Director: Neil Burger
Starring: Bradley Cooper, Robert De Niro, Abbie Cornish
UK Release date: 25 March 2011
Certificate: 15 (105 mins)
Eddie Morra is a failure. He has an idea and a book contract but has yet to write a single word. His girlfriend has just dumped him, and in case we have any doubts about his loser status, he has long, unkempt hair and lives in a pigsty. Into his life returns his drug-dealing ex-brother-in-law, who offers him NZT, a drug which will give him access to 100% of his brain's memories and abilities.
I should have been warned by the shoddy characterisation. Eddie is not just experiencing a rough patch; we are supposed to believe that he has never had any kind of success or shown any sign of promise, but we should also believe that he has a book contract with enough of an advance that he doesn't need another job. We are also told that he is depressed but are shown only laziness and slovenliness, though this is perhaps a sad sign of the general misunderstanding of depression.
One of the biggest turn-offs of Limitless is the obtrusive first-person narration. Film is an extremely versatile medium. With good direction, good camera work and good actors, which Bradley Cooper and Robert De Niro undoubtedly are, any story can be told, any emotion expressed. The first rule of good storytelling is ‘show, don't tell’, and film is particularly suited to this. Is a picture not worth a thousand words? Narration is an important weapon in the film maker’s arsenal, but one that must be used with skill and sensitivity. Narration must never, ever be used to explain the film to the audience. In Limitless, Eddie Morra constantly hampers the flow of the film with pointless explanations. He explains the emotions he feels, which we already see in Bradley Cooper's face. When his girlfriend makes a vague reference to his first marriage, the scene is halted, so the history can be explained, yet within five minutes, we are meeting his ex-brother-in-law and learning about Morra’s ex-wife.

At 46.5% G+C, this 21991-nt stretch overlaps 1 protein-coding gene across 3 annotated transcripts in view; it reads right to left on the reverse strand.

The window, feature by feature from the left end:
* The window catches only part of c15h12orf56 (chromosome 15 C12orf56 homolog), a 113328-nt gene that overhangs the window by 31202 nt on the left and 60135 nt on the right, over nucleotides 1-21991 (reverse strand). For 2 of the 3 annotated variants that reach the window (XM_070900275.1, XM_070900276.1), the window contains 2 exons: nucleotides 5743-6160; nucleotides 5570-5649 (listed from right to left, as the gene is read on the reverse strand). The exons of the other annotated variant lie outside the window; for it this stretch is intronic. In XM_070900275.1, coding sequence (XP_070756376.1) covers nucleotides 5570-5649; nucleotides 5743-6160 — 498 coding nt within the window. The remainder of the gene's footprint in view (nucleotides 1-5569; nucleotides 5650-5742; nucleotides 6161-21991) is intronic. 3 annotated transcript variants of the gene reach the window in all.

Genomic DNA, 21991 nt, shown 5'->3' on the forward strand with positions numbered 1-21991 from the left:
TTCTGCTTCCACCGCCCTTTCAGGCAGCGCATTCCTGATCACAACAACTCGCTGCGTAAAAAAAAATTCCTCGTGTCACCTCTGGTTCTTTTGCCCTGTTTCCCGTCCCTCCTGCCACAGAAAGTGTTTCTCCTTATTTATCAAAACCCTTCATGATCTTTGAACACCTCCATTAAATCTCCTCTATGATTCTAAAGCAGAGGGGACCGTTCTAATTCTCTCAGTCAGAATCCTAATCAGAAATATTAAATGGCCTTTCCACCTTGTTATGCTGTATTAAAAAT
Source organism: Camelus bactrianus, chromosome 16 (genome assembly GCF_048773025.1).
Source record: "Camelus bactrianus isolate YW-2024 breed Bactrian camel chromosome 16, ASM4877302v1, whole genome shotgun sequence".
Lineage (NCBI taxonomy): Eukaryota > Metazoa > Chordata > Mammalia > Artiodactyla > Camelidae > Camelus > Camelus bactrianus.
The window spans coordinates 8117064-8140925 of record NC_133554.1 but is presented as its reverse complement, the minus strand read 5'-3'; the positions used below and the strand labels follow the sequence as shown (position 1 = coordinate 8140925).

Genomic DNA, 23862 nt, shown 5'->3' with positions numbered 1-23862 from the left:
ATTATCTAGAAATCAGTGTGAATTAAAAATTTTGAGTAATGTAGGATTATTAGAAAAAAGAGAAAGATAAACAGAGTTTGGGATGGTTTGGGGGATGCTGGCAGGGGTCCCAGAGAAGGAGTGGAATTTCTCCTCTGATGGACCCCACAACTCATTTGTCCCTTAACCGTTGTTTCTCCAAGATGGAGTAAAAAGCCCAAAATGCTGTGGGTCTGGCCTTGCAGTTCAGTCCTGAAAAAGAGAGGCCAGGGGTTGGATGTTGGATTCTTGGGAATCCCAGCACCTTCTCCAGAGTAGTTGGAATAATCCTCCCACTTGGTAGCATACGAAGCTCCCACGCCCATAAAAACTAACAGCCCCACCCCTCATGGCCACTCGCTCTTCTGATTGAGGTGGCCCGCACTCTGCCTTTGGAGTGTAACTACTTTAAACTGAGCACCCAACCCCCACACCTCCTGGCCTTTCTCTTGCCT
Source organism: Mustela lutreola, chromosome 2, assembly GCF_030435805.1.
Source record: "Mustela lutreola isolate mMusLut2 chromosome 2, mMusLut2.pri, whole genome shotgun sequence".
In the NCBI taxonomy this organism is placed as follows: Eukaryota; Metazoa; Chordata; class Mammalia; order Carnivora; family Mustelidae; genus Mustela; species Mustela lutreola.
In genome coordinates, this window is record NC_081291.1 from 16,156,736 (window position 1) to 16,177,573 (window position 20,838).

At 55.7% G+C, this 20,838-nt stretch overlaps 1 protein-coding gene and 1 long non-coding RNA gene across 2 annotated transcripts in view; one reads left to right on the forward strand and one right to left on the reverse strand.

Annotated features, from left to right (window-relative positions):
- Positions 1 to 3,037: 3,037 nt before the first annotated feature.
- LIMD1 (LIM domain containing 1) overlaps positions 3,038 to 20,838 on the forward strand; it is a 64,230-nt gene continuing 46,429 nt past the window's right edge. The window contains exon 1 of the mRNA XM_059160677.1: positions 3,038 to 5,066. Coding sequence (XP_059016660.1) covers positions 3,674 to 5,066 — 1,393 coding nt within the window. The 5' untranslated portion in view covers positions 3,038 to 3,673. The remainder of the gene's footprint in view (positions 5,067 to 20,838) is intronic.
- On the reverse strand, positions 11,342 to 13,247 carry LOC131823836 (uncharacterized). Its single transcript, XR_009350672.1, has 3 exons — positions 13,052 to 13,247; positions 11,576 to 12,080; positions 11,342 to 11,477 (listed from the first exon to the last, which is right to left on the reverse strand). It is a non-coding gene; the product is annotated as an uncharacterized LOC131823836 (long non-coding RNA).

But despite the poor characterisation, the narration and the dreadful dialogue, I clung hopefully to the great potential of the idea of a drug which enhances mental ability and the promise of a thriller given in the trailer, and the film was nearly over before I was finally convinced that I was watching a dud.
Limitless is a great disappointment. It had the potential to be a gripping thriller, but every frightening situation is quickly and easily resolved. The storyline of a drug which increases brain power but has frightening side effects is one with great scope for making its audience think. What responsibilities come with a person’s gifts? Is it right to take drugs to give yourself a competitive edge? Are drugs dangerous? How far can we judge the consequences of our actions? And above all: What would you do? These are all questions touched on in the film, but they are never carried through to any reasonable conclusion, and coming away from the film, I was left pondering only one question: What was the point?
Limitless starts with an idea of huge potential, but due to poor scripting and a lack of commitment, it fails to deliver. What could have been an intelligent thriller is reduced to a dull, scarcely believable drama which takes itself far too seriously.
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